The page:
peccant was our Word of the Day on 06/20/2013. Hear the podcast!
Did You Know?
Peccant comes from the Latin verb peccare, which means "to sin," "to commit a fault," or "to stumble," and is related to the better-known English word peccadillo ("a slight offense"). Etymologists have suggested that peccare might be related to Latin ped- or pes, meaning "foot," by way of an unattested adjective, peccus, which may have been used to mean "having an injured foot" or "stumbling." Whether or not a connection truly exists between peccant and peccus, peccant itself involves stumbling of a figurative kind-making errors, for example, or falling into immoral, corrupt, or sinful behavior."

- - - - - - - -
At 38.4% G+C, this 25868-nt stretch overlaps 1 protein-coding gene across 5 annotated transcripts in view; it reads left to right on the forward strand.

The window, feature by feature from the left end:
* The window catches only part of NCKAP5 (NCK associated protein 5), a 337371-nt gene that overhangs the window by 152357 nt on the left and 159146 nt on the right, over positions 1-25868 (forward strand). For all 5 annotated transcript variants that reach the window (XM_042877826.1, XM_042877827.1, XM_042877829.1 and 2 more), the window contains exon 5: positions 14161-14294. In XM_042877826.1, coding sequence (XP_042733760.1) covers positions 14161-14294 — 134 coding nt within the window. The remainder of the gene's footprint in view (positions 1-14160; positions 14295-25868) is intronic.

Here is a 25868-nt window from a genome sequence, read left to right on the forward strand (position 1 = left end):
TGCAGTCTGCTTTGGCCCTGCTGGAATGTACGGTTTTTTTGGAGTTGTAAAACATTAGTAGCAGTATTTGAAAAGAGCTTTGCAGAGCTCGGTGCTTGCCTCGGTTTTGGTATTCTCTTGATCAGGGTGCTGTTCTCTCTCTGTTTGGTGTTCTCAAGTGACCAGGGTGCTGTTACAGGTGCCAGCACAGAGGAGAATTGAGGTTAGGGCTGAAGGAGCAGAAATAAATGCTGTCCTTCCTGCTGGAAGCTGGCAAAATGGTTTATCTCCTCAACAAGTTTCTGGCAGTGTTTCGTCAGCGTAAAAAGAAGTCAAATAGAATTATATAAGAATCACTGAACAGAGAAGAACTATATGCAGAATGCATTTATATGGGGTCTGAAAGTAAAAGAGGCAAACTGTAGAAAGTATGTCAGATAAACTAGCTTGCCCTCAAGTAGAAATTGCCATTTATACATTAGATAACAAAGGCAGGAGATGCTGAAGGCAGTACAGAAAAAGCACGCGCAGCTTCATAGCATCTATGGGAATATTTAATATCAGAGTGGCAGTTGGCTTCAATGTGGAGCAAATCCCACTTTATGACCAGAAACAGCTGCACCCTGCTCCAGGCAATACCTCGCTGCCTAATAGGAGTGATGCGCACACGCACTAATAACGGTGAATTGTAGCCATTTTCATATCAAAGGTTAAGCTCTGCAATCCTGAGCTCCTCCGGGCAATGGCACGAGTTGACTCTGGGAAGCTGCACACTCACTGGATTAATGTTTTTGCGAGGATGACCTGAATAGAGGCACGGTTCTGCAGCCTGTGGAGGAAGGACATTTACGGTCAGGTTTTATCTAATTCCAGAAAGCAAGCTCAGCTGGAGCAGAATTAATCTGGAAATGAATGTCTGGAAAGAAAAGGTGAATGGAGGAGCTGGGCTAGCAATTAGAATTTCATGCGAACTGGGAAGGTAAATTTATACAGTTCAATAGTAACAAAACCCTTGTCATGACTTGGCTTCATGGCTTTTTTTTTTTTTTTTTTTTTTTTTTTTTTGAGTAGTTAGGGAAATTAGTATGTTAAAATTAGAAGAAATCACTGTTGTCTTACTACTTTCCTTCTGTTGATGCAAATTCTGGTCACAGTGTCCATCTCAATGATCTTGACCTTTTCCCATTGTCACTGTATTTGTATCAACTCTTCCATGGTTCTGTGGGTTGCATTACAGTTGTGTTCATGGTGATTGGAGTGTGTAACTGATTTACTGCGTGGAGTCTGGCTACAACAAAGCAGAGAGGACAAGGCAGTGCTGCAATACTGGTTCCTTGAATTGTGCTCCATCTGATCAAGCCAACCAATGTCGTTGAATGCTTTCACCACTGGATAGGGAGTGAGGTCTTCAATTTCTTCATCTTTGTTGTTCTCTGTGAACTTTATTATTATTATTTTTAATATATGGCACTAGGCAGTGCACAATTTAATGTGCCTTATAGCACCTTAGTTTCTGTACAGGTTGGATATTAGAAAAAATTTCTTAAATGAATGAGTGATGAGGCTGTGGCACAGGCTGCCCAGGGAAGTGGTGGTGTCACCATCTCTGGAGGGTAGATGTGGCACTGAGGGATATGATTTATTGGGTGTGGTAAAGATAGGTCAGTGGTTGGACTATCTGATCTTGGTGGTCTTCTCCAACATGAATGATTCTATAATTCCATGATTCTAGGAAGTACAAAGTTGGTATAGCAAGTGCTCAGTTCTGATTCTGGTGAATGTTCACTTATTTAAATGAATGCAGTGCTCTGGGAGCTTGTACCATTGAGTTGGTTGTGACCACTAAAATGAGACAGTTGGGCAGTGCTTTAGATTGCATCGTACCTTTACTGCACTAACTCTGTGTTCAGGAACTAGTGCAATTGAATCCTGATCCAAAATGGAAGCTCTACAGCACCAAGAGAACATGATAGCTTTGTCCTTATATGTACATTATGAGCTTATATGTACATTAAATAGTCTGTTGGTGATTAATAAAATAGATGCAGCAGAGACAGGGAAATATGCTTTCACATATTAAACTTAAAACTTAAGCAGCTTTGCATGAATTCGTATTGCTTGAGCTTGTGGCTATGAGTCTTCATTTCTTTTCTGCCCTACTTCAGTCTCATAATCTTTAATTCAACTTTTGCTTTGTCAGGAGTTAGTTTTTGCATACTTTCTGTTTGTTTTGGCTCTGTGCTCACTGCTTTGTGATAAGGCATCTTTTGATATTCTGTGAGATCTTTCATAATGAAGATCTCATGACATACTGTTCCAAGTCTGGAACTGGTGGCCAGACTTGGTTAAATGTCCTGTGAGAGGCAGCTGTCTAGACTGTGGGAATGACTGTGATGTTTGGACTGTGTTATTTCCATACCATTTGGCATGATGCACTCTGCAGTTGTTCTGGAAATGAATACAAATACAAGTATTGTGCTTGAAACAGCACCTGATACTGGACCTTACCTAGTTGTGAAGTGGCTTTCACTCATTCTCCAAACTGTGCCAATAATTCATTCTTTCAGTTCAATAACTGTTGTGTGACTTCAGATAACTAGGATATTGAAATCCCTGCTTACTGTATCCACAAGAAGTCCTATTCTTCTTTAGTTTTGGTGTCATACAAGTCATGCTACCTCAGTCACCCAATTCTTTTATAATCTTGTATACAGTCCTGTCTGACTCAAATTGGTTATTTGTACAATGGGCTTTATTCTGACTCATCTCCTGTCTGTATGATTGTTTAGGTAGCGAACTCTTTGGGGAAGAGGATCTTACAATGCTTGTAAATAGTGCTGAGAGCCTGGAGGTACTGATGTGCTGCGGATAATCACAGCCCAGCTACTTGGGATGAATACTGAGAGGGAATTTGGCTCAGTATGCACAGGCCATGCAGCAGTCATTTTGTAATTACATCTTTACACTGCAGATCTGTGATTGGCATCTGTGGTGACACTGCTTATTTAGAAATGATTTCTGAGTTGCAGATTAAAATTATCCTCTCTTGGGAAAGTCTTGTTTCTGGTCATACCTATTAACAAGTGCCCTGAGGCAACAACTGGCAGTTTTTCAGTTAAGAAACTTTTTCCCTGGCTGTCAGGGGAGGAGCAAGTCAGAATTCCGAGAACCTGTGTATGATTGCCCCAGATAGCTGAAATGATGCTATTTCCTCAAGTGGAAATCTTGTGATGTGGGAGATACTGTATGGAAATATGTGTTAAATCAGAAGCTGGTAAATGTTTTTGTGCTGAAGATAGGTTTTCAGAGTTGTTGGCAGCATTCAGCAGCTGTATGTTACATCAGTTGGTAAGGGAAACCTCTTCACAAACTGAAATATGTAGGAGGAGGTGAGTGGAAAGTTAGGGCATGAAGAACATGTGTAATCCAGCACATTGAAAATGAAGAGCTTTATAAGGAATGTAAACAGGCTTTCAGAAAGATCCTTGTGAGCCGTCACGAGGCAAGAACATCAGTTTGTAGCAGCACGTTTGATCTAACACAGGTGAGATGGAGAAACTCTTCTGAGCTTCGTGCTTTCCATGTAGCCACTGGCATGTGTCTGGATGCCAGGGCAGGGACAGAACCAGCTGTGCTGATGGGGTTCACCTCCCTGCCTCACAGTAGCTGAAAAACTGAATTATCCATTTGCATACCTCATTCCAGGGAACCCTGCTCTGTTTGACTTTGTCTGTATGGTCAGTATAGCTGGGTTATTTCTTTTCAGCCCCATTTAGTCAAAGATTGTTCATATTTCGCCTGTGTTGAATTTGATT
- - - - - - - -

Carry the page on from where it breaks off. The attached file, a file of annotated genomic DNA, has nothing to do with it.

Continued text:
Origin and Etymology of peccant
Latin peccant-, peccans, present participle of peccare to stumble, sin
First Known Use: circa 1604
Medical Definition of peccant
: causing disease specific virtues…of drugs, as opposed to the unspecific adjustment of “peccant humours,” were recognized in the 16th and 17th centuries—Joseph Needham
Seen and Heard
What made you want to look up peccant? Please tell us where you read or heard it (including the quote, if possible).